Of the companies who remained in the western part of the continent, Charlie Company was sent to clear the lower plains states and down into Texas, with the goal of eventually moving into Mexico. Bravo Company cleared through the Pacific Southwest, and Delta Company was charged with working their way through the Rocky Mountain states to the Pacific Northwest.
What few fuel cells were unclaimed by the civilians rebuilding in Colorado Springs were set aside for two purposes: one, to power infrared scanners which would help locate pockets of revenants and survivors, and two, to power a radio network the companies used to keep in contact and report on their progress.
It was Sierra Company—assigned to clear the upper plains states and into the Midwest toward Chicago—who first noticed something wrong with Charlie Company’s operations. One of the Sierra Company detachments sent to escort recovered civilians to Colorado Springs twice a year encountered a detachment on a similar mission from Charlie Company. The Jugs of Charlie Company were unaccountably stand-offish, though, in light of the fact that such chance meetings were generally times for celebration and becoming reacquainted with their comrades. But what truly troubled the squadron from Sierra Company was the state of the civilians the squadron from Charlie Company was escorting. It became apparent that they were neglected and regarded the troops of Charlie Company as jailors, rather than rescuers. When discretely questioned, however, the civilians recovered by Charlie Company were reluctant—one might even say terrified—to speak about their experiences.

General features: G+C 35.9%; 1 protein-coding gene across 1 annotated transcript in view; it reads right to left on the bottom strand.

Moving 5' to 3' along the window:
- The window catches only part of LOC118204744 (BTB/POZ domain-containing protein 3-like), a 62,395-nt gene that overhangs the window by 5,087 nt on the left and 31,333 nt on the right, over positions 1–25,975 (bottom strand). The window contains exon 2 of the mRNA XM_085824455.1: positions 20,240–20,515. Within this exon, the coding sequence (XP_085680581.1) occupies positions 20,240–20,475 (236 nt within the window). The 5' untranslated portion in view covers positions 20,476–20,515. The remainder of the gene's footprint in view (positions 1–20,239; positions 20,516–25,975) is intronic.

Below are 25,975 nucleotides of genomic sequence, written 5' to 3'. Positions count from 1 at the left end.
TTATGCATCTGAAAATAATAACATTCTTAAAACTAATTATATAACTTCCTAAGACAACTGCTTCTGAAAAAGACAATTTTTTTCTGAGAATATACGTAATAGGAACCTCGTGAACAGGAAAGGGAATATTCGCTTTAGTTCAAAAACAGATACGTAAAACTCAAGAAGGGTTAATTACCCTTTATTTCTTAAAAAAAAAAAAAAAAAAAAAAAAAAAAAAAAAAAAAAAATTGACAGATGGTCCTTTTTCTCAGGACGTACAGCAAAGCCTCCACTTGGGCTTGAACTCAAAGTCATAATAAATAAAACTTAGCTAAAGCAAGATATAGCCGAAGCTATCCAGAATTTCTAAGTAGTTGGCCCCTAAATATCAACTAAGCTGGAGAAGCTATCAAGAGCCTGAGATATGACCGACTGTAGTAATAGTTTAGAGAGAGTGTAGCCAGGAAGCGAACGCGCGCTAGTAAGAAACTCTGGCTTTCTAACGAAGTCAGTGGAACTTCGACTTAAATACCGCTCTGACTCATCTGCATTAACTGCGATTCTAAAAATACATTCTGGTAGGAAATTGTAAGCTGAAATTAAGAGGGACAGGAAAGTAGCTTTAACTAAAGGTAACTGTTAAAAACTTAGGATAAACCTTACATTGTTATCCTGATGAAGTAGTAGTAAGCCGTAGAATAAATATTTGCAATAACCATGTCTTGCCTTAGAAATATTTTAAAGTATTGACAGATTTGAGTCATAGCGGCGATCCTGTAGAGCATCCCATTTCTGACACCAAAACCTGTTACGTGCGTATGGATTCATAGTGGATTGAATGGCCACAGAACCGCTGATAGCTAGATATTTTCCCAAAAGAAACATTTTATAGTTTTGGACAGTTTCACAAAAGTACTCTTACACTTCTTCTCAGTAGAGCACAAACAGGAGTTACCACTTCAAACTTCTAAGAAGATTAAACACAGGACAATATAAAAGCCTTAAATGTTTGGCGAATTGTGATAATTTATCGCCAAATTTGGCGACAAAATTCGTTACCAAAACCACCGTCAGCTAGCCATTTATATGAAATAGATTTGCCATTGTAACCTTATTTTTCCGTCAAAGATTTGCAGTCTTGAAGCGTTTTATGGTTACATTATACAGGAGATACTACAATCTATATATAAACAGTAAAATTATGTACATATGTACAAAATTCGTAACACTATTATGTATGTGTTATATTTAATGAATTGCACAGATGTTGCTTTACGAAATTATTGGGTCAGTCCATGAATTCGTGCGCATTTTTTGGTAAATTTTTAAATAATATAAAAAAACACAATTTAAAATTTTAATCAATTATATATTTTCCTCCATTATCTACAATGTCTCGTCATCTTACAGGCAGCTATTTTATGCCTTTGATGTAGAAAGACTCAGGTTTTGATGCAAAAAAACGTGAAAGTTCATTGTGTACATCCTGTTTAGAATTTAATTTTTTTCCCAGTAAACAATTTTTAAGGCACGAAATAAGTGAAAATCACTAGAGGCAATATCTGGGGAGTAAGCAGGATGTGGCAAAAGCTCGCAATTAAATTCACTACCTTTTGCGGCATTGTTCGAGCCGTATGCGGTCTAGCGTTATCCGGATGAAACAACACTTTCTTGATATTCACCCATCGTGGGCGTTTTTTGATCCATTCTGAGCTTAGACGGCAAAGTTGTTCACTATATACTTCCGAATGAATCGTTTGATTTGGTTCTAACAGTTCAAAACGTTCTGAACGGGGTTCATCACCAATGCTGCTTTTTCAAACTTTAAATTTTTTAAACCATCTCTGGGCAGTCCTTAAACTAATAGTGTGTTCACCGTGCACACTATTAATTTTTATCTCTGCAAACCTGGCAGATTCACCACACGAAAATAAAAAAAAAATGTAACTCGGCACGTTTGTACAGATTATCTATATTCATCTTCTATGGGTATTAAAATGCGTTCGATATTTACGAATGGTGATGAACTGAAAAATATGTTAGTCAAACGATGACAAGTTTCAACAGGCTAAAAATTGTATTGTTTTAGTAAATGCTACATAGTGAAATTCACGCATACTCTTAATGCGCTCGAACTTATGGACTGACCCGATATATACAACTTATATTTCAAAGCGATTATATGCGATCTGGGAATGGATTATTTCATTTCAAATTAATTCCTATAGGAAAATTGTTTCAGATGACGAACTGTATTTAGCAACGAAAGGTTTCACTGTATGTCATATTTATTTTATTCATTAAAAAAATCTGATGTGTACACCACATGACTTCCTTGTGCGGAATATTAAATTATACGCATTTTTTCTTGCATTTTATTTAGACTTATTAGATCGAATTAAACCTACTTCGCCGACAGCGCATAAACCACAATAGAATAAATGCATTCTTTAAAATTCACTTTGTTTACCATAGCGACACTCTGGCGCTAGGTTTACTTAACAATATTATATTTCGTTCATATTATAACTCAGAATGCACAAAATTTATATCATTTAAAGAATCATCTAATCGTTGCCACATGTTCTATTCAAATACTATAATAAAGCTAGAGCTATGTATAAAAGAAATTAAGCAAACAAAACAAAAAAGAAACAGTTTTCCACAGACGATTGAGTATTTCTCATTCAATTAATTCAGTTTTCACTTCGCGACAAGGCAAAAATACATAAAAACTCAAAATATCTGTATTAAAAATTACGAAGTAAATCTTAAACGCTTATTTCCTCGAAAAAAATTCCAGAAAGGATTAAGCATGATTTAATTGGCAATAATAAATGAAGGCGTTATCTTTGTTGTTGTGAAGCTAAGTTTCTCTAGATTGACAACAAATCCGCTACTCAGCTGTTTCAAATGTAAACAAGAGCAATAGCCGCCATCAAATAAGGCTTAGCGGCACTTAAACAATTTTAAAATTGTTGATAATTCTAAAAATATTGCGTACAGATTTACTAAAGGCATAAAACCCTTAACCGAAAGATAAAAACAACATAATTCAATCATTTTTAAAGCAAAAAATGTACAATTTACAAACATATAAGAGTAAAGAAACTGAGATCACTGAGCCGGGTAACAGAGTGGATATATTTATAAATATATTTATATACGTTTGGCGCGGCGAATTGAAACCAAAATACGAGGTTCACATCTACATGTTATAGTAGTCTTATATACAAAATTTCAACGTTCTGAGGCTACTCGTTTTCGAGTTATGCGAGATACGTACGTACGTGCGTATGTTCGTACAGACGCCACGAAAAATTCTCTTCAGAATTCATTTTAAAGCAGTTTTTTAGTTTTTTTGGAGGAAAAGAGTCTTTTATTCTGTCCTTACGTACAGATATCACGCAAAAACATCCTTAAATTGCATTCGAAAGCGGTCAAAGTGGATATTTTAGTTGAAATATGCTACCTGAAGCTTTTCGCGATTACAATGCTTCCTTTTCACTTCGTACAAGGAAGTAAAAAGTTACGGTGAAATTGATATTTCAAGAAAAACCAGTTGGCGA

Until one angry woman stormed forward and began yelling defiantly about the enforced labor the civilians had been subjected to during their time with Charlie Company, and the abduction of her teenaged daughter and son out of the quarantine. They were taken into Charlie Company’s encampment and never returned, even when the rest of the civilians were sent on to Colorado Springs.